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Food, shelter & clothing

People who are detained without trial, almost always, especially in Africa, are breadwinners. What their families will live on while they are under arrest must occupy the detainees' minds. Technology can assist these detainees' families at least meet life's basic needs.

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Mobile money transfer has revolutionised the way people send and receive money. M-Pesa money transfer's success in Kenya is an example.
Once word gets out that a person has been detained on terrorism charges, bodies such as Amnesty International can support the suspect's family meet their daily needs by either sending them money via a mobile transfer system, or sending the money directly to suppliers such as shopkeepers, landlords and lawyers (while sending the families an allowance to pay for expenses such as bus fare).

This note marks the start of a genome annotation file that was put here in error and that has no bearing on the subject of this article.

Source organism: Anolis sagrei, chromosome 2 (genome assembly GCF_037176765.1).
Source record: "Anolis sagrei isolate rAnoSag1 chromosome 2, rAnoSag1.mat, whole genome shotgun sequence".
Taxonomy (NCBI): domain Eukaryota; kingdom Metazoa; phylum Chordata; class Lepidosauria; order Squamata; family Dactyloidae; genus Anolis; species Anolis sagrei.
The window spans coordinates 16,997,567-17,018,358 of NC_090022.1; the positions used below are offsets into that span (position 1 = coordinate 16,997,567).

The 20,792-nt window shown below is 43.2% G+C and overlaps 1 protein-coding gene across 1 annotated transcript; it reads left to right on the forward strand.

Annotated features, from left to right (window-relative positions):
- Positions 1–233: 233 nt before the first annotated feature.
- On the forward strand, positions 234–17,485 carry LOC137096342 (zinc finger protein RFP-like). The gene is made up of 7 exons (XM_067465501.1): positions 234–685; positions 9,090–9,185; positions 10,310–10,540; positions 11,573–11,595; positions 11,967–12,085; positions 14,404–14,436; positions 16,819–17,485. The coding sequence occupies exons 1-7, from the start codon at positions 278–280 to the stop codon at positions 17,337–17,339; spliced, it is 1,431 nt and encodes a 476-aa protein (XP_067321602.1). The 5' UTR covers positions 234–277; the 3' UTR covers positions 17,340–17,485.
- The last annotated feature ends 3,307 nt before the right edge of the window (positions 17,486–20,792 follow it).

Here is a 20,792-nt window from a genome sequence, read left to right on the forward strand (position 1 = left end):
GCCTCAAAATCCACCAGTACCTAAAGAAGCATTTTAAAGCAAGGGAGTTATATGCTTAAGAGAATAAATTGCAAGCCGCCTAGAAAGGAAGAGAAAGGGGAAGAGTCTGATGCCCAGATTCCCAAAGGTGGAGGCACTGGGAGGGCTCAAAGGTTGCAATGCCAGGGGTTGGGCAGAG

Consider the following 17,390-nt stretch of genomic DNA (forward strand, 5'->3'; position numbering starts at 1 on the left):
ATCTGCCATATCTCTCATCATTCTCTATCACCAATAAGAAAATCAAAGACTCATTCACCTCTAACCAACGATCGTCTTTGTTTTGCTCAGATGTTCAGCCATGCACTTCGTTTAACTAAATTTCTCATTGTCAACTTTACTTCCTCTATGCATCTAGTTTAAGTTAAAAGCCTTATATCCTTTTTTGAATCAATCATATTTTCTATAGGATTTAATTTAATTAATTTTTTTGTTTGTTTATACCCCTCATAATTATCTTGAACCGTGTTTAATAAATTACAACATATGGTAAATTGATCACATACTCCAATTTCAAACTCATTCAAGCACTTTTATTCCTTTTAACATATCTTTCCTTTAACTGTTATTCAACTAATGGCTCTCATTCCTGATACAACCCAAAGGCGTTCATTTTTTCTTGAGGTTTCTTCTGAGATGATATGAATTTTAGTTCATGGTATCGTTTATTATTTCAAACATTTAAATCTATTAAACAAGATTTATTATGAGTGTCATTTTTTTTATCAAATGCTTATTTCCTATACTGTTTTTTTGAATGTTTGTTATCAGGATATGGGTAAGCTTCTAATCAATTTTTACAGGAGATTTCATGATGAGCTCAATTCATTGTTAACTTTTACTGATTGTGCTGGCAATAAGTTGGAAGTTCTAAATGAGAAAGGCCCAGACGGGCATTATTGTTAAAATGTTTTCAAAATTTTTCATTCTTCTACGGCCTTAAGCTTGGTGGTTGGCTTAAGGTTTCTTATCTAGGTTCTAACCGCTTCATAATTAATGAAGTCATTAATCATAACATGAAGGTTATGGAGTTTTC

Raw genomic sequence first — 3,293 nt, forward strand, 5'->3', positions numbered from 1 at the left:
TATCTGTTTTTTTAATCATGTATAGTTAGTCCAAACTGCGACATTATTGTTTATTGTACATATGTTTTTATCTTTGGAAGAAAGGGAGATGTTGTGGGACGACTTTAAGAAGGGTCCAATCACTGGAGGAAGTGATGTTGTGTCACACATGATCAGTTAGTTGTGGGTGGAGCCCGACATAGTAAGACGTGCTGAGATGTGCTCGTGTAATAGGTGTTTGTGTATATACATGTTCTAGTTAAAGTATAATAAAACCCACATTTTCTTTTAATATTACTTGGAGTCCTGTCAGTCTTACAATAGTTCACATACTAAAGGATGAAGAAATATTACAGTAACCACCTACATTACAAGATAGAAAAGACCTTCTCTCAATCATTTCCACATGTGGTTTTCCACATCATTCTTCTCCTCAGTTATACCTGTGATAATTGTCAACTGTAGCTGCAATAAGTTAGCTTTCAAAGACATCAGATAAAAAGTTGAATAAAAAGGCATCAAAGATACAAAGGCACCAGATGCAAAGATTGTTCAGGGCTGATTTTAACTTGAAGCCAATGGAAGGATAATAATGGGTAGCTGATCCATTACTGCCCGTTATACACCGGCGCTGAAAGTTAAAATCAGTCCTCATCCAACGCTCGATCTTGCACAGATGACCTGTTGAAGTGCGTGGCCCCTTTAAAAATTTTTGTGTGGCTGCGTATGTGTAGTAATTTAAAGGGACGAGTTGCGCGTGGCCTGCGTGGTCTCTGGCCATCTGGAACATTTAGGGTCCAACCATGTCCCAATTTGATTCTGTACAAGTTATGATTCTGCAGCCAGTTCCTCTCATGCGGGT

If the suspect is released, then the payments can stop or be reduced until s/he becomes economically active again.

What kind of resources are needed to get this idea off the ground and/or support it over time?

Mobile phones (they are now ubiquitous in Africa!), product and service suppliers and families with mobile money accounts, network providers, electricity to charge mobile phones.

How could this idea also be adapted to work in low-tech situations?

Mobile money transfers are suited for low-tech situations where many people have no access to conventional bank accounts.


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Photo of Edmund Ng

This sounds like a great way to support for the prisoners but I don't know if the software/hardware setup costs is going to be a killer. Also, many of the families in Africa are not so tech driven so even if somebody were to give them money say via Western Union, they wouldn't even know how to access them.

However, I think it's a matter of time before technology catches up and I hope you all the best in the project.

Edmund Ng

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